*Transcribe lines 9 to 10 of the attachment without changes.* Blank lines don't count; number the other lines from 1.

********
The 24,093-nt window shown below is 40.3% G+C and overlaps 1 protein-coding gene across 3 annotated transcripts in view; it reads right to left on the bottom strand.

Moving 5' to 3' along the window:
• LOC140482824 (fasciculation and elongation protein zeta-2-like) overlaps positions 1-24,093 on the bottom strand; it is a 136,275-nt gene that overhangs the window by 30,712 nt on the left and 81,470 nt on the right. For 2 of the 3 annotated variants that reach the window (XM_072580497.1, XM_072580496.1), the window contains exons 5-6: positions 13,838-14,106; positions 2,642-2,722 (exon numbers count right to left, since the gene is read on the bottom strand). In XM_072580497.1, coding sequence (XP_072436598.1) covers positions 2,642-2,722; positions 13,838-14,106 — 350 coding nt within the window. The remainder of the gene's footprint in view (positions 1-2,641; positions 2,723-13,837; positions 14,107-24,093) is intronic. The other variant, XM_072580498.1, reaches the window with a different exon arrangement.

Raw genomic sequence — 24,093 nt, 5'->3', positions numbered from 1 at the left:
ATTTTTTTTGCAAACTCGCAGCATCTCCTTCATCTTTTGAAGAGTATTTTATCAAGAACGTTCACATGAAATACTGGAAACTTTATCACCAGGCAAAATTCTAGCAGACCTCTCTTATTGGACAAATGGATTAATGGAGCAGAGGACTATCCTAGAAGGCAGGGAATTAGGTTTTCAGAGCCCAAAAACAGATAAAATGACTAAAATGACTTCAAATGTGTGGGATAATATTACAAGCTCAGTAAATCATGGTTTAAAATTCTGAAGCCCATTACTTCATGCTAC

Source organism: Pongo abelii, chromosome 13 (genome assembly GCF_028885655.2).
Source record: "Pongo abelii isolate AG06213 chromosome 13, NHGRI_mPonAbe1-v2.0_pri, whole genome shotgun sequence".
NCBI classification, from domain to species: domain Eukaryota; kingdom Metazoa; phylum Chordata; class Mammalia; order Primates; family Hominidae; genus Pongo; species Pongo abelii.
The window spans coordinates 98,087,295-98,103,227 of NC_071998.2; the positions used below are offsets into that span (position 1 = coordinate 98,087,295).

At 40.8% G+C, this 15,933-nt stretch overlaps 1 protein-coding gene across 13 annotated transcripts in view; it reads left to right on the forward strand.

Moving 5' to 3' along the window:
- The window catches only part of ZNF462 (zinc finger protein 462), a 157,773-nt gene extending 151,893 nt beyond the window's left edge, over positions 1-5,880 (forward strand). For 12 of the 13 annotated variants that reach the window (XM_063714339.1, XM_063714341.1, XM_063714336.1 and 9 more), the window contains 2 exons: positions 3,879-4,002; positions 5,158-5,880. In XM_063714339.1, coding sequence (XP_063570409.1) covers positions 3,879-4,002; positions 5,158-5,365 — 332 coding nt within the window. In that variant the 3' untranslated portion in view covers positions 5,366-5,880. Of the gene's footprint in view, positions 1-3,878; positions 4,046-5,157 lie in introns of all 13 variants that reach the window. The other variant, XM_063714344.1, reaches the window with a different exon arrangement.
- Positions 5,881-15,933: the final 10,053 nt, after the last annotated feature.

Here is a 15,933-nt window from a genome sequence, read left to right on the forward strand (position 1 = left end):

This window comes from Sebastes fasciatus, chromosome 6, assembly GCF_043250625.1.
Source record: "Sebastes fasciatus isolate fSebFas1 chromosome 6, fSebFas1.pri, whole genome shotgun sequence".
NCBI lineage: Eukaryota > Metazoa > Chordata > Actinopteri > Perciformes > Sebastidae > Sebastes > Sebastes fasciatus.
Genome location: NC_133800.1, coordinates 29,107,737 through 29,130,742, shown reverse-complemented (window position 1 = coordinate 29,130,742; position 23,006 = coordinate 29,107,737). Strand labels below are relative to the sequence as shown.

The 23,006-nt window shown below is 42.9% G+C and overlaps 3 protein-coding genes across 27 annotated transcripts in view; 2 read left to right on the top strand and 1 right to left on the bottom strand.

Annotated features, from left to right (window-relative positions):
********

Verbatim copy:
The window spans coordinates 98,087,295-98,103,227 of NC_071998.2; the positions used below are offsets into that span (position 1 = coordinate 98,087,295).

At 40.8% G+C, this 15,933-nt stretch overlaps 1 protein-coding gene across 13 annotated transcripts in view; it reads left to right on the forward strand.